Purple reign | AspenTimes.com

Purple reign

Nate PetersonAspen Times Weekly
Jordan Curet The Aspen Times
ALL | The Aspen Times

At the beginning of another promising season, it seemed as if natural forces were aligning against the Basalt girls soccer team. A record-breaking winter refused to surrender to spring, resulting in three of the Longhorns first five games being rescheduled. If the ongoing snow was understandable, a raging grass fire in Carbondale on April 15 that shut down Highway 82 for most of the day and ensured yet another rescheduled game started to make Basalt coach Chris Woods wonder.Whats next, Woods joked. Locusts? No, flood.That remains to be seen. Although, by now, nature has hopefully learned the same lesson that opposing soccer teams in the 3A Western Slope have learned and relearned for the past decade: Nothing can stop Basalt. Not snow, not fire, not rain. Not even 11 games in 20 days, the final six coming in a cruel 10-day stretch.With all the postponements, the Longhorns, in search of their 11th straight league title, would have to do it the hardest way.And still, they dominated. Basalt won its first seven league games by a combined tally of 40 goals to 2, highlighted by two convincing 4-1 routs of rival Aspen. By the time the Longhorns slipped up, losing their No. 1 state ranking in an uninspired last-minute 5-4 loss to visiting Vail Mountain School on April 26 the day of prom, no less the league title chase was already over. With two games remaining, Basalt was already assured of the Slopes top playoff spot and the coveted home-field advantage that came with it.Just to prove a point, the Longhorns, with nothing at stake past overall record, then approached their final two league matches as if their season was on the line.They blanked Rangely, 6-0, then buried VMS back on the Gore Rangers home turf, avenging the upset from three days before with a surgical 4-0 win.The message? At Basalt, theres always something to play for, regardless of the scoreboard or the league standings.We really try not to think about the score and just try to focus on our level of play, but its a really big challenge, said senior striker Kat Fitzpatrick, the reigning league player of the year who, despite being doubled and tripled all season, led the Slope with 23 goals and 11 assists. We have to find it within ourselves to stay focused.Easier said than done. Speaking to the adage that winning never gets old, Fitzpatrick acknowledged after another blowout last month that theres only so many lopsided wins to be enjoyed before the routine starts to get stale. When considering the opposite, however, the soft-spoken senior put her remarks in context, letting it be known that shes clearly not complaining. She and the rest of her teammates are fully aware that theyre the envy of the league; the players that everyone loves to hate, only because theyre so damn good.I can only speak for us, but I can tell you that they have clearly set the standard for our league, said longtime Vail Mountain School coach Bob Bandoni. As many generations as they have had in winning championships, we have had the same number in using that program as the standard of measure for the success of our season.Theyre a great, fundamental soccer community, said another person who would know, Aspen girls soccer coach John Gillies. They deserve every success they get because theyre dedicated.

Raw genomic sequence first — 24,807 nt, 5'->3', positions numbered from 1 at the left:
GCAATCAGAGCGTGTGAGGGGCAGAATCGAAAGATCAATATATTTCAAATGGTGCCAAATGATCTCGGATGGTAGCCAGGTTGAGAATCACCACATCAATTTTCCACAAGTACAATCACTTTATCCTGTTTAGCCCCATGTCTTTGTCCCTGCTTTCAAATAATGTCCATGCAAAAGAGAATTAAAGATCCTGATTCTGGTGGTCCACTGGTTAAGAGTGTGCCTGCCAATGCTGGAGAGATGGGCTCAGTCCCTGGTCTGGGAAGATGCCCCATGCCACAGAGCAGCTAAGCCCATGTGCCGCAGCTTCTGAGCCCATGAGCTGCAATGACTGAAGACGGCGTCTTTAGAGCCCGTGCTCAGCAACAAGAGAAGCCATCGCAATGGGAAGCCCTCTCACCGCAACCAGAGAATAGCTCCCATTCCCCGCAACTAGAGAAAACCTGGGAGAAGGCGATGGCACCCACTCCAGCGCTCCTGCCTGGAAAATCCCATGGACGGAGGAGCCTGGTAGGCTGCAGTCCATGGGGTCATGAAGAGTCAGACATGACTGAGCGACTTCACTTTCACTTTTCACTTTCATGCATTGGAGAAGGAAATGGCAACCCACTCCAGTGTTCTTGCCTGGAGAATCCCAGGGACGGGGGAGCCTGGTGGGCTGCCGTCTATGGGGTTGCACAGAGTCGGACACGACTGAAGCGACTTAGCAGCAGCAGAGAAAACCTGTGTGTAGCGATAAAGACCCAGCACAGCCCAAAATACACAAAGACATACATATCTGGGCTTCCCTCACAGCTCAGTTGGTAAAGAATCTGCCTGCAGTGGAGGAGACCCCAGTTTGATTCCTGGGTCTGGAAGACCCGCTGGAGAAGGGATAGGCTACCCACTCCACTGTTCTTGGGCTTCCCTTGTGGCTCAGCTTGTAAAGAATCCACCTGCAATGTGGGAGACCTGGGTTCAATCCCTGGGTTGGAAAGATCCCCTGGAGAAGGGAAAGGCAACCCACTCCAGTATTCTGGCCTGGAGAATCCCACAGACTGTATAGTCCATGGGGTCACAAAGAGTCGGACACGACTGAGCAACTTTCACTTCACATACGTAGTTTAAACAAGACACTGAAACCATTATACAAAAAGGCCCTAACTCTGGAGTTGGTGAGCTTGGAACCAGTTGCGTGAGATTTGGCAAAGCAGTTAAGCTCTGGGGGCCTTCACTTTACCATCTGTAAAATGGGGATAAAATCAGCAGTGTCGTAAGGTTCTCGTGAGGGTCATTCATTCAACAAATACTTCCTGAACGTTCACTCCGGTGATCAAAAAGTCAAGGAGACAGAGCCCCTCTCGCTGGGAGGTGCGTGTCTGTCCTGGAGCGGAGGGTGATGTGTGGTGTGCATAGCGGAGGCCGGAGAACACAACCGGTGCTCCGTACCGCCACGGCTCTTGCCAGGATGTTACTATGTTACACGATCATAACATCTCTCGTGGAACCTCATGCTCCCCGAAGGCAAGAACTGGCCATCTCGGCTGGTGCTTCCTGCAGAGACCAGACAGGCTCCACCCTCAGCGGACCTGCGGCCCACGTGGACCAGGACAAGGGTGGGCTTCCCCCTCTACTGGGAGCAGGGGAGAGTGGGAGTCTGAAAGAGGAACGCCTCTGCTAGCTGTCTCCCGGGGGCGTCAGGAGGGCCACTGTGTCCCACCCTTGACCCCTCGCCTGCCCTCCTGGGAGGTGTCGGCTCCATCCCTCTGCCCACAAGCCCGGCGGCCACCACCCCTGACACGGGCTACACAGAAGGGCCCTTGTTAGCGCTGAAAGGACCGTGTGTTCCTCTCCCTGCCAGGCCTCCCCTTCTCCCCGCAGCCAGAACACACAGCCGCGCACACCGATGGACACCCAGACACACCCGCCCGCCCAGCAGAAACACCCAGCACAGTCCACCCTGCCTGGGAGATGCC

The Basalt blueprintUnlike some dynasties, Woods isnt secretive about what keeps Basalt winning year in and year out. Hes also modest, openly admitting that the varsity teams success extends way beyond him. The competitive club programs in Basalt are a pipeline for developing talent that would make any coach envious, Woods said. Its not just soccer. The same core of seniors who have been dominating the pitch this spring also helped Basalt to its second-straight 3A state appearance in girls basketball and helped capture another league title in the fall in volleyball.Behind all that success, the coach said, are dedicated club coaches and selfless parents.Weve got a great booster system here, Woods said. In soccer, its just a matter of transforming these guys into varsity players and teaching them how physical varsity is.Or, more to the point, teaching generations of Longhorns players the Basalt way. To say that Woods teams play aggressive, in-your-face soccer is an understatement. Now in his eighth season, the Australian-born Woods said its in only been in recent years that Basalt has become known for its offensive fireworks. The cornerstone of the Longhorns run remains an unrelenting commitment to keeping opposing teams from scoring. Fitzpatrick and junior front-line mate Melissa Stewart may get most of the ink for their artistry with a ball and all the goals and assists, but the truth is that Basalt still would have won 10 of its 15 games this season with just one goal. Yes, you read that right: 10 shutouts in 15 games. And if not for Basalts reserves allowing a garbage time score against Aspen on April 24, it would have been 11.Arguably more impressive is the selflessness involved in that supremacy. Unlike Fitzpatrick, who rarely comes out, Basalts defense, depending on the game, features five or six players who rotate in and out of the game with no dropoff in intensity level. The team is also anchored in the net by one of its best athletes, senior Dayne Toney. Blessing with exceptional height and athleticism, Toney also starred in basketball and was unquestionably the best player in the 3A Western Slope on the volleyball court the past two falls. While rarely tested during the regular season, Basalt players know Toney is arguably the most important player on the field during the postseason, when one goal can mean the difference between moving on and going home.This isnt to say that any coach in the state wouldnt dream of having a scoring talent like Fitzpatrick, just the most recent in a long line of game-breaking Basalt forwards. The senior is the rare talent who can create space and see the whole field, even when the opposition has geared its defense to try to do just the opposite.In the final match against Aspen, Fitzpatrick, despite being marked by two Skiers players, still managed to score the games first goal and assist on two others. It was a dominating performance that underlined why opposing coaches unanimously awarded the league MVP trophy to her last season, and will likely have their sanity taken into question if they dont do the same this season.When I was younger, and growing up in the program, I really just wanted to be the best I could be and to better myself every game, Fitzpatrick said. I did that by watching and learning from all the older players.When asked about the legacy of great Basalt players and the unmatched run of league titles, Fitzpatrick acknowledged that the pressure of keeping the streak going is never far from the thoughts of any Longhorn. No Basalt team wants to be known as the group that ended the magic.If there is a secret to all the winning, however, Fitzpatrick said its never losing perspective of the fact that, league titles and state runs aside, high school soccer is meant to be fun.We have a lot of trust with each other, we get along and we have fun, she said. Thats the biggest thing in all the sports, not just soccer. Whenever we have fun, we do great.npeterson@aspentimes.com